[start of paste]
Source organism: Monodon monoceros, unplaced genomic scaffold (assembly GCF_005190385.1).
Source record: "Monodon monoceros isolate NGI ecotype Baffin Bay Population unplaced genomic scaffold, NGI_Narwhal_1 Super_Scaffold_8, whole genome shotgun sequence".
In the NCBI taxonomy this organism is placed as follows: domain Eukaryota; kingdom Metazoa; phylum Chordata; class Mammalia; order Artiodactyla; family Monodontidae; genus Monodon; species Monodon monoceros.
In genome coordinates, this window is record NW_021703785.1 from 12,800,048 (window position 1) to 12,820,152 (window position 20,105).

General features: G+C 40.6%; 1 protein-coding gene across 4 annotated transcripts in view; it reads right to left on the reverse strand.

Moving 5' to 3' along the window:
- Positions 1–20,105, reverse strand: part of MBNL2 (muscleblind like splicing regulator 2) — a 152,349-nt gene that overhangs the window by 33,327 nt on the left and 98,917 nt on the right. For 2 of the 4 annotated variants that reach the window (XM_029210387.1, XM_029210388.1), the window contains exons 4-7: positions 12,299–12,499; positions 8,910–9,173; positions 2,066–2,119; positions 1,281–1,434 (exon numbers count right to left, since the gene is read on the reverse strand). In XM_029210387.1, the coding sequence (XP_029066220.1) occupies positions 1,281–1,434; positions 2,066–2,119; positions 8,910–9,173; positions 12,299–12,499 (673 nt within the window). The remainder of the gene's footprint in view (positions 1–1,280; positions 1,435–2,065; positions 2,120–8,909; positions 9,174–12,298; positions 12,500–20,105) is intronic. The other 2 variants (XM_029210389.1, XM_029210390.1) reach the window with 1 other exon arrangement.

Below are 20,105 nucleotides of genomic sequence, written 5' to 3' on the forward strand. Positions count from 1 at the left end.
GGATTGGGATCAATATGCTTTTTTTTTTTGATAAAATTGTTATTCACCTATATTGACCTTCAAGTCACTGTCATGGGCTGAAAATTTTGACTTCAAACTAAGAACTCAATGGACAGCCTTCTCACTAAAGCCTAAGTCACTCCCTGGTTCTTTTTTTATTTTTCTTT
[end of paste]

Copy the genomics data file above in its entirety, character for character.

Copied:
Source organism: Monodon monoceros, unplaced genomic scaffold (assembly GCF_005190385.1).
Source record: "Monodon monoceros isolate NGI ecotype Baffin Bay Population unplaced genomic scaffold, NGI_Narwhal_1 Super_Scaffold_8, whole genome shotgun sequence".
In the NCBI taxonomy this organism is placed as follows: domain Eukaryota; kingdom Metazoa; phylum Chordata; class Mammalia; order Artiodactyla; family Monodontidae; genus Monodon; species Monodon monoceros.
In genome coordinates, this window is record NW_021703785.1 from 12,800,048 (window position 1) to 12,820,152 (window position 20,105).

General features: G+C 40.6%; 1 protein-coding gene across 4 annotated transcripts in view; it reads right to left on the reverse strand.

Moving 5' to 3' along the window:
- Positions 1–20,105, reverse strand: part of MBNL2 (muscleblind like splicing regulator 2) — a 152,349-nt gene that overhangs the window by 33,327 nt on the left and 98,917 nt on the right. For 2 of the 4 annotated variants that reach the window (XM_029210387.1, XM_029210388.1), the window contains exons 4-7: positions 12,299–12,499; positions 8,910–9,173; positions 2,066–2,119; positions 1,281–1,434 (exon numbers count right to left, since the gene is read on the reverse strand). In XM_029210387.1, the coding sequence (XP_029066220.1) occupies positions 1,281–1,434; positions 2,066–2,119; positions 8,910–9,173; positions 12,299–12,499 (673 nt within the window). The remainder of the gene's footprint in view (positions 1–1,280; positions 1,435–2,065; positions 2,120–8,909; positions 9,174–12,298; positions 12,500–20,105) is intronic. The other 2 variants (XM_029210389.1, XM_029210390.1) reach the window with 1 other exon arrangement.

Below are 20,105 nucleotides of genomic sequence, written 5' to 3' on the forward strand. Positions count from 1 at the left end.
GGATTGGGATCAATATGCTTTTTTTTTTTGATAAAATTGTTATTCACCTATATTGACCTTCAAGTCACTGTCATGGGCTGAAAATTTTGACTTCAAACTAAGAACTCAATGGACAGCCTTCTCACTAAAGCCTAAGTCACTCCCTGGTTCTTTTTTTATTTTTCTTT